Thousands of kids to get books from Channel 9 and Promising Pages book drive

CHARLOTTE — There’s a desperate need to get students back on track in the classroom. Data shows the pandemic played a significant roll on students’ math and reading scores.

Channel 9 is committed to putting more books in the hands of children and teens across the Carolinas. Starting Wednesday, we’re teaming up with the Promising Pages Book Fair to collect fairly gently used books for the 9 Books for Kids drive. The goal is to get books to 11,500 elementary school students in the Charlotte area.

>> You can drop off donations at any local Arby’s or Ashley Furniture location. To find a site near you, click here. The drive will last until April 30.

Having access to books at home is a luxury for many students across the Charlotte area, so reading during the summer can be a far-fetched idea.

“We are a regional book bank, so any community organization or teacher or school can come get books for free,” said Kelly Cates, the deputy director for Promising Pages.

Reading may be fundamental, but often times, it’s far from the fingertips of our community’s youngest minds.

“An estimated 60,000 children in the Charlotte area that don’t have access to books. They’re living in a book desert, so they have 10 or less books in their homes,” Cates said.

Data from Charlotte-Mecklenburg Schools shows among economically disadvantaged third grade students, 78% were not reading on grade level this school year. That’s a more than 20% increase from the previous school year.

“If you’re not reading on grade level by third grade, you’re four times more likely to drop out of high school,” Cates said.

It’s why Promising Pages is bursting at the seams with books right now as the prepare for the giveaway.

“We’re trying desperately to get as many books into children’s homes as possible,” Cates said.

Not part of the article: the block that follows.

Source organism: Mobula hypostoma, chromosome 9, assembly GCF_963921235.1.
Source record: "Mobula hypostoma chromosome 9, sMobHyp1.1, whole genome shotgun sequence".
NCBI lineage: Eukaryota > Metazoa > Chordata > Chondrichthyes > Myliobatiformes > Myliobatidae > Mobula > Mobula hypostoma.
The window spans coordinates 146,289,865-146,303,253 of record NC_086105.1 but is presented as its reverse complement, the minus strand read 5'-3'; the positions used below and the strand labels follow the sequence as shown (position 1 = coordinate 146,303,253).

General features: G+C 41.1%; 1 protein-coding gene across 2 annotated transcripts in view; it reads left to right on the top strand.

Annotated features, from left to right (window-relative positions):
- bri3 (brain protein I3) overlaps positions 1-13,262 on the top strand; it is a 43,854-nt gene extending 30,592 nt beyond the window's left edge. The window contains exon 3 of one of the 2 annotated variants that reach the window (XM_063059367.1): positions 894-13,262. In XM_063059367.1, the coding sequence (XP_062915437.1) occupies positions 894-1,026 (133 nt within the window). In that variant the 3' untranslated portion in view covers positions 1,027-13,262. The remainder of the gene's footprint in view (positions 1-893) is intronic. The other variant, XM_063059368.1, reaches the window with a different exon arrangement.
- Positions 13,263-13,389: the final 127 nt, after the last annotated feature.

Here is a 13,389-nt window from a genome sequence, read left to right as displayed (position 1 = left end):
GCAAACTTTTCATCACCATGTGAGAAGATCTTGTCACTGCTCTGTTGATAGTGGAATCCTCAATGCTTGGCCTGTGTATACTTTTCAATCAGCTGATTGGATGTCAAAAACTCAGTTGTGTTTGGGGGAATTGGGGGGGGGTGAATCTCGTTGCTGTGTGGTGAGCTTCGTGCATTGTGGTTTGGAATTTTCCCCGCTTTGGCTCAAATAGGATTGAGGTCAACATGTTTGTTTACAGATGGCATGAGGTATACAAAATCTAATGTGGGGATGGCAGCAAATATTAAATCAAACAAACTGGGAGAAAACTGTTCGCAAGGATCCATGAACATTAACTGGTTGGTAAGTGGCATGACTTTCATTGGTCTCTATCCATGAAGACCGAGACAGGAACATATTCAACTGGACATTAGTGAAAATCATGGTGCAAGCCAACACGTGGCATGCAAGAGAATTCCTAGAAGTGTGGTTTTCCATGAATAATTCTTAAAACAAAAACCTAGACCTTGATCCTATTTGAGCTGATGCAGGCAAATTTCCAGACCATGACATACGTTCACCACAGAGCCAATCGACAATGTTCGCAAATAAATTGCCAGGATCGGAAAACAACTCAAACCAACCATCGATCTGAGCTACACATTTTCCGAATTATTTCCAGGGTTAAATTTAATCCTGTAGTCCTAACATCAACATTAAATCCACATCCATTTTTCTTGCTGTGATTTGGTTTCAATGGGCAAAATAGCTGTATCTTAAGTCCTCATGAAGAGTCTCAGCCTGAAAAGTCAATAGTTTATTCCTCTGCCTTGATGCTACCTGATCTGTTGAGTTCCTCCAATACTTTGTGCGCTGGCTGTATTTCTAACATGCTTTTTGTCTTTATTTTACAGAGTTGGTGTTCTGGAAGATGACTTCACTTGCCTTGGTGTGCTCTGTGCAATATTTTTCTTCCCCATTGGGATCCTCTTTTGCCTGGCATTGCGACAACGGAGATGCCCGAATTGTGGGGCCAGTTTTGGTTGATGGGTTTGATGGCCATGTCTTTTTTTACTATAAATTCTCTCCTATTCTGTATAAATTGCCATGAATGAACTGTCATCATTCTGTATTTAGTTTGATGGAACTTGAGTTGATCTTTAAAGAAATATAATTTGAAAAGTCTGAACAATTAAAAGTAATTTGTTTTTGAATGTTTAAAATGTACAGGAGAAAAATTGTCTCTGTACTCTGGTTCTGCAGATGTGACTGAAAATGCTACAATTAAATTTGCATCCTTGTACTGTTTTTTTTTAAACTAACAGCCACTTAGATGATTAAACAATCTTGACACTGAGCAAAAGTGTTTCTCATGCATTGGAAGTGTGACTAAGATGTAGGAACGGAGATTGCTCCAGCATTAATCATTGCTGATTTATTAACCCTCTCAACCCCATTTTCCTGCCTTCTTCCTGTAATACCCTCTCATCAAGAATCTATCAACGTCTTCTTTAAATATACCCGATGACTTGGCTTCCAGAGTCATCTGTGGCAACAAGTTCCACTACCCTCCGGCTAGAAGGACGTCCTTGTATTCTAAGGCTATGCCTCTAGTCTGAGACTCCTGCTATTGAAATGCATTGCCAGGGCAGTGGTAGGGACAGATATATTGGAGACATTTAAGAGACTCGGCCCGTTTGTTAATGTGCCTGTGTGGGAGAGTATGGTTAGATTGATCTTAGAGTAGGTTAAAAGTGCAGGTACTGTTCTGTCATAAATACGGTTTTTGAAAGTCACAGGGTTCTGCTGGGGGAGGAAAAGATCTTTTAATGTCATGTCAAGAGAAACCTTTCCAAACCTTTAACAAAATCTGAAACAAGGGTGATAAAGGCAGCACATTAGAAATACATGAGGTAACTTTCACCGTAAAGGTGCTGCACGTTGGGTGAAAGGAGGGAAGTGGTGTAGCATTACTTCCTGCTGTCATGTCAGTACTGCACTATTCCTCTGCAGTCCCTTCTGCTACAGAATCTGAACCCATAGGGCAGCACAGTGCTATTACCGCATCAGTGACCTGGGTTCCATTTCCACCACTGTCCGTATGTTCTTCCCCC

They’re collecting more than 60,000 books, cleaning them by hand, and will distribute them ahead of summer break. They’ll do it through book fairs at 23 CMS Title I elementary schools. Each student will get at least five books.

“We have a higher number of children who are not proficient, and so we are constantly working to help them,” said Jennifer Harrison, who is coordinating the fair at Bruns Avenue Elementary School.

She said she sees firsthand the impact of students not being strong readers.

“One year of learning loss or being behind can translate to two years the following if we don’t get them caught up,” she said.

And keeping those skills fresh through the summer can be crucial to future success.

“It impacts their social, emotional -- they’re not confident. If you’re not confident you don’t practice, if you practice you can’t gain those skills and become proficient,” Harrison explained.

Organizers are asking the community to donate diverse books that will really grab a kid’s attention.

>> To learn more, visit 9booksforkids.com.

(WATCH BELOW: 9 Books for Kids 2022 - Building A Better Vocabulary)

Jonathan Lowe

Jonathan Lowe, wsoctv.com

Jonathan is a reporter for WSOC-TV.